Last week I was mainlining coffee at Espresso Alley (you may remember the EXCELLENT review I wrote for them a couple weeks back) and ran into one of the Vinces, who mentioned the review. He asked me, “It’s really good. Are you a writer or something?” I missed half-a-beat and responded with, “Well…I’m a Blogger.” and I said it without flinching. The truth is, bloggers are writers. There is debate in journalistic circles that Bloggers are poor-man’s writers, but I don’t care. I don’t make a living out of blogging, but I’ll be damned if I’m not as worthy a writer as any other crappy journalist!
Defining myself as a Blogger was surprising. The generic question that people ask, “But what do you do?” has seen me label myself as HR Consultant to Mum to HR Consultant and back to Mum and Unemployed Blogger/student type thingo. I don’t really feel the need to put myself in any occupational bucket, but Vince kinda put me on the spot. I’m proud of all the things I am, and one of those is a Blogger. Fuck, yeah!
Bloggers play a vital role in weaving the social media fabric. We have loyal audiences (ummm, at least I think I do. Hello? Hello? No, really, HELLO?), we are social commentators, if only in our own little worlds and we make very real (OK, very virtual) connections. At least, the good ones do. I like to think of myself as one of the good ones, but I also don’t kid myself that I’m some social media genius, as that, my friends, I certainly aint.
So it was with that knowledge I descended the steps into my first blogger function, Digital Parents Unplugged as a frigid, social media mega-virgin about to have my innocence ripped out. OK, it wasn’t quite that drastic, but it was daunting as I knew no-one and had the impression that the blogging world, as small as it is, was very cliquey. Thank fuck for sparkling wine and Brenda, from DP. She’s a little social dynamo, that one. You’ve got to watch her.
The thrust (sorry) of the night was for bloggers and brands to connect. I’m not at the stage of entertaining brands, so I was basically there to meet other bloggers (importantly other parent bloggers) and on that front, it was superb. Like going into Myer as a size 8, standing back and saying “I’ll have that, and that and, oh looky here! That’s GORGEOUS, I’ll have two of those. That’ll totally fit me.” I met a stack of smashing chicks – Kim from Working Women Australia, Roz from Sew Delicious, MummyK, Laney from Crash Test Mummy, Dani from Fitness, Food and Style and others whose names escape me now thanks to the sparkling. Haven’t I dropped enough names now?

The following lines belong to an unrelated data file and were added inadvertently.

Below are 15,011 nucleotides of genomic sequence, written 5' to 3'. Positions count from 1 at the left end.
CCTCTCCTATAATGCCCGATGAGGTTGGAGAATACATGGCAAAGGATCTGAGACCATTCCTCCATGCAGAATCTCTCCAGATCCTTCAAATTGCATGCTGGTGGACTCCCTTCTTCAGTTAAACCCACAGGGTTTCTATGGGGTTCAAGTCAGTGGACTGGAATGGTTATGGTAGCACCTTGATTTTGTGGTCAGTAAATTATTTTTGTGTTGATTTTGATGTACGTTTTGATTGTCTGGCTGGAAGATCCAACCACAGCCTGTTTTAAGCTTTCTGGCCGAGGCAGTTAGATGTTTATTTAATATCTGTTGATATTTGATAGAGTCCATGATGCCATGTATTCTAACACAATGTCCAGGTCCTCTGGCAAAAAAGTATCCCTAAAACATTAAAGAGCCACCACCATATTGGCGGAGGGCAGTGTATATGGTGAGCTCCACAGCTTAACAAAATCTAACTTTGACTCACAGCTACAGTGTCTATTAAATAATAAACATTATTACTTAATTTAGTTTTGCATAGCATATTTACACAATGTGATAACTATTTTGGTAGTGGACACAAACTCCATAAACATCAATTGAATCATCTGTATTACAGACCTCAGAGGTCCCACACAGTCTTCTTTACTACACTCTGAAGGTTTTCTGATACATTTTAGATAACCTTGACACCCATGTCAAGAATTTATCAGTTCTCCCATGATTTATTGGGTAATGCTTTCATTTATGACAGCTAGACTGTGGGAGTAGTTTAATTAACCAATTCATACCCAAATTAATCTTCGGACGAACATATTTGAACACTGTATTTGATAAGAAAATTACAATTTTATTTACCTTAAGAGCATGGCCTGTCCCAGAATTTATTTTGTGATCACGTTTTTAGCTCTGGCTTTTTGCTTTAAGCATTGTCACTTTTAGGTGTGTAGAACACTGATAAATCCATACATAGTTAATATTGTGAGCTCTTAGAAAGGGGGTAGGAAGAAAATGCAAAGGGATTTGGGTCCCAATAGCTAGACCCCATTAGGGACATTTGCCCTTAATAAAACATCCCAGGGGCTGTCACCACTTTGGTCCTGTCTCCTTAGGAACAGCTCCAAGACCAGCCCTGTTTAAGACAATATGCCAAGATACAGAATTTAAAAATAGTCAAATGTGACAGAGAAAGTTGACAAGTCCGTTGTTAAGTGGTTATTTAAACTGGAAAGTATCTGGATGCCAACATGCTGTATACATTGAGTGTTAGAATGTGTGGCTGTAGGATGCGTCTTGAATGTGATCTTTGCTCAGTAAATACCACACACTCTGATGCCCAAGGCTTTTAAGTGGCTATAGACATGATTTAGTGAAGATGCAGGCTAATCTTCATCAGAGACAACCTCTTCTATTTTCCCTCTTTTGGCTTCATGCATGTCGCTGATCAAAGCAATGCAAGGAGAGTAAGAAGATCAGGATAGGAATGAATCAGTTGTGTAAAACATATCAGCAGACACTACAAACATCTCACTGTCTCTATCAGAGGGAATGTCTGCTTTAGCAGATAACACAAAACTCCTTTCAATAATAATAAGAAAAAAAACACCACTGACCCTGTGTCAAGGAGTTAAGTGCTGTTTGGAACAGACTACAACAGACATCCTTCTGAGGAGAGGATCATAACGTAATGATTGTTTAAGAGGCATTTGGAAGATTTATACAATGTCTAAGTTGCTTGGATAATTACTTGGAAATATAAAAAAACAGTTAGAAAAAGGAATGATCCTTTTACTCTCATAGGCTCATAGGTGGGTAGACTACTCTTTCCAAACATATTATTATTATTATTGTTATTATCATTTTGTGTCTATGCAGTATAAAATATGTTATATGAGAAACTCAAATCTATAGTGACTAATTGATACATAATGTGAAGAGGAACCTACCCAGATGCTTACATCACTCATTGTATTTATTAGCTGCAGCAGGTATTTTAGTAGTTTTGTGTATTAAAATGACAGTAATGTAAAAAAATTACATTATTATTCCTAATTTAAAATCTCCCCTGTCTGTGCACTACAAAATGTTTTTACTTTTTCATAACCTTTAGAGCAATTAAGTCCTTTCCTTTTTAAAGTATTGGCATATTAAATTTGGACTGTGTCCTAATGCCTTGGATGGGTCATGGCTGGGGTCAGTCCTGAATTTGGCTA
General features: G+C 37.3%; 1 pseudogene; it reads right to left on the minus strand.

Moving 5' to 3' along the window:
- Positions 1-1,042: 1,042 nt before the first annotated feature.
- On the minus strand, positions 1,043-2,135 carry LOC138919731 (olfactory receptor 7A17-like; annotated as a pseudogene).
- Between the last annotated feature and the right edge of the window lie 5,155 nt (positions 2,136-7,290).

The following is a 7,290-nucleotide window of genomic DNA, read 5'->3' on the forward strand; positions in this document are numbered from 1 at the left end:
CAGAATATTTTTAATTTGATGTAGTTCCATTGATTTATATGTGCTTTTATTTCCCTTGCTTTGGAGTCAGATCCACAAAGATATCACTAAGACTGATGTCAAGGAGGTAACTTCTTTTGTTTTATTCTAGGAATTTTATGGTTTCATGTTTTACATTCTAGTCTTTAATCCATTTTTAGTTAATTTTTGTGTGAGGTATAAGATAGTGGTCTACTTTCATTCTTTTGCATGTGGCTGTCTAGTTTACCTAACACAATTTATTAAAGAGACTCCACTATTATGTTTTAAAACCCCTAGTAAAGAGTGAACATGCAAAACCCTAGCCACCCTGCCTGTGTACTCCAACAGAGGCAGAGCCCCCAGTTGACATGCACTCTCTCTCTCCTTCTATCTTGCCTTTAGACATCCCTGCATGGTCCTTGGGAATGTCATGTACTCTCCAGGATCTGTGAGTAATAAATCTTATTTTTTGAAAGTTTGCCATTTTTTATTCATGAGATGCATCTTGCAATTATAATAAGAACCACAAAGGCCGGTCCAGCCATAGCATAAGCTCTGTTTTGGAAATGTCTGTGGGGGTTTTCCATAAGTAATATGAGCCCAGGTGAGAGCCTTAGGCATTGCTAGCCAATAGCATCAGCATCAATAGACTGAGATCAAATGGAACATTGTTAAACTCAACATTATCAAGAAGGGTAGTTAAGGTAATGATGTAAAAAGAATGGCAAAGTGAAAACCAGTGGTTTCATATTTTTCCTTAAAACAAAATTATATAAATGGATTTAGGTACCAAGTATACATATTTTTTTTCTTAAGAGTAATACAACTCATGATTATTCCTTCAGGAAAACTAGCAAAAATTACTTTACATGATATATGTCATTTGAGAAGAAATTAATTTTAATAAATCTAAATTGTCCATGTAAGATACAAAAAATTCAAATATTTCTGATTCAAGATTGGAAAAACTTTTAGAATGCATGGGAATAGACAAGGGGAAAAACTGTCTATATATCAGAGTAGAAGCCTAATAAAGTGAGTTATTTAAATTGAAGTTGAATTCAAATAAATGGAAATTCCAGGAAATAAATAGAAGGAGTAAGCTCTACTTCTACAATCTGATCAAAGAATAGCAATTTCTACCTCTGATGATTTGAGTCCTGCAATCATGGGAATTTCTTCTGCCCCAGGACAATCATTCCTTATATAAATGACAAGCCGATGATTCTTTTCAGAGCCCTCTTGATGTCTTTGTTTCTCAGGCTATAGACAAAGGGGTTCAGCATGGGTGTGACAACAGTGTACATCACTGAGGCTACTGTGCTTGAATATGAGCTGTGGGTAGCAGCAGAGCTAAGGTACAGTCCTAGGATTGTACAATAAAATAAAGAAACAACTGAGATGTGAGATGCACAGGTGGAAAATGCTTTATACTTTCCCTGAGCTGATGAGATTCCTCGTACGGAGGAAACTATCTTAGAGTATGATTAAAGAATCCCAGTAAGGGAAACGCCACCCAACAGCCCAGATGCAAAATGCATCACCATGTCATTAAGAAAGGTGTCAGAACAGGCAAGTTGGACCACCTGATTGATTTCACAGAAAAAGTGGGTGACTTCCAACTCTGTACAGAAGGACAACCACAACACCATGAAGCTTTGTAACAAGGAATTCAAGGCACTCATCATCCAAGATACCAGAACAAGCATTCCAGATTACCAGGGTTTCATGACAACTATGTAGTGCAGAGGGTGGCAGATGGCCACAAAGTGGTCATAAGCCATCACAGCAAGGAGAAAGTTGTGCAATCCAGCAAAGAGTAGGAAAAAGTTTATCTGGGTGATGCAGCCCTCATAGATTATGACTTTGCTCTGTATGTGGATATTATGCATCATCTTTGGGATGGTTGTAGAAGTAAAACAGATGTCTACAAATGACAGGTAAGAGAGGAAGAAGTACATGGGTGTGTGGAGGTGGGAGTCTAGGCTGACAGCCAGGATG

I’m super new to the concept of aligning with brands and haven’t decided whether it is for me or not, but one thing was made very clear during the panel. The relationship between bloggers and brands as it now stands is immensely fraught and complicated, and as it’s only a fairly new phenomenon, hasn’t been worked through nearly enough to make me comfortable. The panellists, Chris Barger from Porter Novelli, Claire Hewitt and Nicole Avery certainly made for interesting debate.
Brands don’t want to pay for sponsored posts because they could get better RoI on advertising, a medium they know works and they don’t want to be seen as cash for comments sluts (all fair enough). Bloggers want Brands to pay for sponsored posts as they spend time on them and assert that you don’t get free advertising for nothing, Sunshine (also fair enough). Hello STALEMATE. I think the answer is in getting creative, but this is very much unchartered territory for the majority of bloggers. There are some bloggers that already do it really well and I credit them for that. My brand is my integrity and whilst I’m happy to consider aligning to a brand, I’d better be pretty damn hot for it.
So onto the next opening of the blogging envelope – the Problogger Training Event in October. Bring it.